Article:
Bodley Medal: Sir Philip Pullman

The prestigious Bodley Medal has been awarded since 2002, in its current iteration, to recognise outstanding contributions to the worlds of books and literature, libraries, science, philanthropy and other fieldsPrevious recipients including include novelists Colm Tóibín, Zadie Smith, and Sir Kazuo Ishiguro, among others. Earlier this month, on a chilly November evening, the Bodley Medal was awarded to author Sir Philip Pullman under the baroque ceiling of the Sheldonian Theatre.  

The evening opened with a panel discussion about Pullman’s work, chaired by author and critic, Erica Wagner, along with children’s author and former Waterstones Children’s Laureate, Cressida Cowell MBE, Dr Philip Goff, author, philosopher and professor at Durham University and Dr Margaret Kean, the Dame Helen Gardner Fellow in English and Tutor in English at St Hilda’s College, Oxford.

A screen at the front of a lecture theatre with a picture of en engraved circular medal on the left hand side. Philip Pullman and Richard Ovenden stand on a stage in front of the screen looked on by a crowded audience.
Philip Pullman presented with the Bodley Medal by Richard Ovenden in the Sheldonian Theatre.

Each of the panellists keenly recalled their own experiences of encountering Pullman’s works for the first time, whether as teenage readers desperately grappling with Pullman’s exploration of dark matter, multiple universes, and philosophy, or as adults: parents, critics, or fellow authors. Amongst the varying accounts of each of the panellists’ initial encounters with Pullman’s work, there were commonalities too: an insistence on the deep visual impressions left, the richness and abundance his prose summons, and the expansivity of the works. Erica Wagner, the panel’s chair, noted “the way in which [Pullman] has created a whole cosmology, a whole universe […] for us to enter.” [1]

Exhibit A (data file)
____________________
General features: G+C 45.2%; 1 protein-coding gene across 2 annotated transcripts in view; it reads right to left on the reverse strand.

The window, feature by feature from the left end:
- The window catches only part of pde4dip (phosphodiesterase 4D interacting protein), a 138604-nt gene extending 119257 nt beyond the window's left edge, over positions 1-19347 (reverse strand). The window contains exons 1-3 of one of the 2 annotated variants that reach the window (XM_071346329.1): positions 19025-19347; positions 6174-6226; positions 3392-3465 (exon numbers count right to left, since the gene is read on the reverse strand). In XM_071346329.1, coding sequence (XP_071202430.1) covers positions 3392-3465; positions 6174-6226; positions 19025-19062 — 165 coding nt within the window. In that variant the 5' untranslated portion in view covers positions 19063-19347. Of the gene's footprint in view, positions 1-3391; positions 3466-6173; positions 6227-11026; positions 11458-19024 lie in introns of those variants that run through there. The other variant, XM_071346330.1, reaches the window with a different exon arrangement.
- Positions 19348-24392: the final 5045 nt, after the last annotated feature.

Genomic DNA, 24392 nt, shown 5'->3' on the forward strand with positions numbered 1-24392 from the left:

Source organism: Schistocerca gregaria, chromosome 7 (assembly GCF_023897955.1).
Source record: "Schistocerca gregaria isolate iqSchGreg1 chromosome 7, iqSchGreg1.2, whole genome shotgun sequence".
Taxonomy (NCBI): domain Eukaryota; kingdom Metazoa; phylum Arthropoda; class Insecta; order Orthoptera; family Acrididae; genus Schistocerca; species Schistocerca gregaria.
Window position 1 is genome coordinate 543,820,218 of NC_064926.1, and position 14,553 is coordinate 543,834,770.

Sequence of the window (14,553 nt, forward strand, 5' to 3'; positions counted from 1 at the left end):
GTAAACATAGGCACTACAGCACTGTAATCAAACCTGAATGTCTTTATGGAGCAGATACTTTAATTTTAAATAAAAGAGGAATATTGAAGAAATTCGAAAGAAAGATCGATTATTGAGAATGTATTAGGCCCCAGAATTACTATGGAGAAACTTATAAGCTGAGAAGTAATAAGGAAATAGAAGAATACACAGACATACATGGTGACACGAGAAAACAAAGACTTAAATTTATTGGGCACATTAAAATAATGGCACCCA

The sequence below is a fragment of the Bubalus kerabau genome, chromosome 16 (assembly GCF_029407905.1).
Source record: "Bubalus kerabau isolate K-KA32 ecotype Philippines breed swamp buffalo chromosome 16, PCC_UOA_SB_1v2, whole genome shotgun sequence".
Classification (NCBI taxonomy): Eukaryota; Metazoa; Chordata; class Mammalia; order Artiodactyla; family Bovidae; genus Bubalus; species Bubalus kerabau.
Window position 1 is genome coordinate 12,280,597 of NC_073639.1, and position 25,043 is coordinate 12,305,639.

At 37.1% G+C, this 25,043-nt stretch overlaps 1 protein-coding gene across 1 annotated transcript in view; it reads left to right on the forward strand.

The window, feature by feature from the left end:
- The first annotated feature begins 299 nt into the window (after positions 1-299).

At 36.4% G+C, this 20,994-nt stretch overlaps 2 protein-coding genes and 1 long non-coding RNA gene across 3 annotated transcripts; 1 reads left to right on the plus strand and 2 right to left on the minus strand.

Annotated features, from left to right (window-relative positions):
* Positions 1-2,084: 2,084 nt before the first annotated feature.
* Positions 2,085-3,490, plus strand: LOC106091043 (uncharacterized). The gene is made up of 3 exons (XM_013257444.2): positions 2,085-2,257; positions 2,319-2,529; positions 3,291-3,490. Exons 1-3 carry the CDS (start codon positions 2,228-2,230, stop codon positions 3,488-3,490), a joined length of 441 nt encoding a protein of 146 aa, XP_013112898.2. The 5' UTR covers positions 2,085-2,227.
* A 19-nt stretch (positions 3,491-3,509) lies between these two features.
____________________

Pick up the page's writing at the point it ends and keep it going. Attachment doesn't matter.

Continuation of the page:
The panel discussion was followed by Sir Philip Pullman in conversation with Richard Ovenden, Head of Gardens, Libraries and Museums at the University of Oxford and Bodley’s Librarian. During their conversation, Richard Ovenden described Pullman as “a great friend of libraries”, which was more than evident from the clear reverence with which Pullman described his experiences of both public and academic libraries. The first library ticket one owns, he suggested, is an “enormous gift, a key to open a wonderland.” The loss of approximately 1000 branches of public libraries in the last 12 years, and the cuts to funding which have both prompted and accompanied this, Pullman described as a “a slow, quiet, subtle, well-concealed disaster.” In the earlier panel discussion, Cressida Cowell exalted Pullman’s aptitude for storytelling itself, explicitly identifying one of the great qualities of Pullman’s work to be its power in creating generations of readers. Pullman charted his own experience of the Bodleian Libraries from his days as an undergraduate English student (a discipline which didn’t allow him to read the texts he was drawn to). Instead, Pullman found himself magnetically pulled to the public library in Oxford. This roving between the public library and the academic spaces of Oxford’s Bodleian libraries is still evident in Pullman’s account of the power of libraries. Pullman added to this with a resounding defence of the role of the school library, and, particularly, he stated, the need for a school library to be cared for by a qualified librarian. This is an especially desperate requirement at a time when the National Literacy Trust has recently published new research suggesting that children’s enjoyment of reading is at its lowest level in two decades. [2] 


A reading room of the Old Bodleian with book shelves on hte left and right side of the image under an ornately decorated wooden panelled ceiling. In the centre of the image in the distnace there is an ornate arched stained glass window, with someone sat a desk studying in front of it.
Duke Humfrey’s Library in the Old Bodleian, known in Pullman’s works as Bodley’s Library. photo (c) John Cairns

Whilst rooted in the city of Oxford itself, Philip Pullman’s His Dark Materials trilogy expands our perspective outwards to a consideration of a multiplicity of universes. Oxford echoes through the series like a palimpsest, resounding throughout Pullman’s created worlds. The Bodleian Library itself appears in a mirrored form throughout Pullman’s work as Bodley’s Library. It is, perhaps, excellent symmetry then, for Pullman to receive the Bodleian’s most prestigious award, the Bodley Medal itself. The honour, and the event accompanying its bestowal, are both a celebration of libraries and the work done by those who love and promote them. 

For more history on the Bodley Medal, see here.  

[1] Wagner, Erica, “Bodley Medal: Sir Philip Pullman”, Event. Bodleian Libraries, Oxford. November 9th 2023. All following quotes unless otherwise stated are transcribed from this event.  

[2] Accessed: November 28th 2023. 


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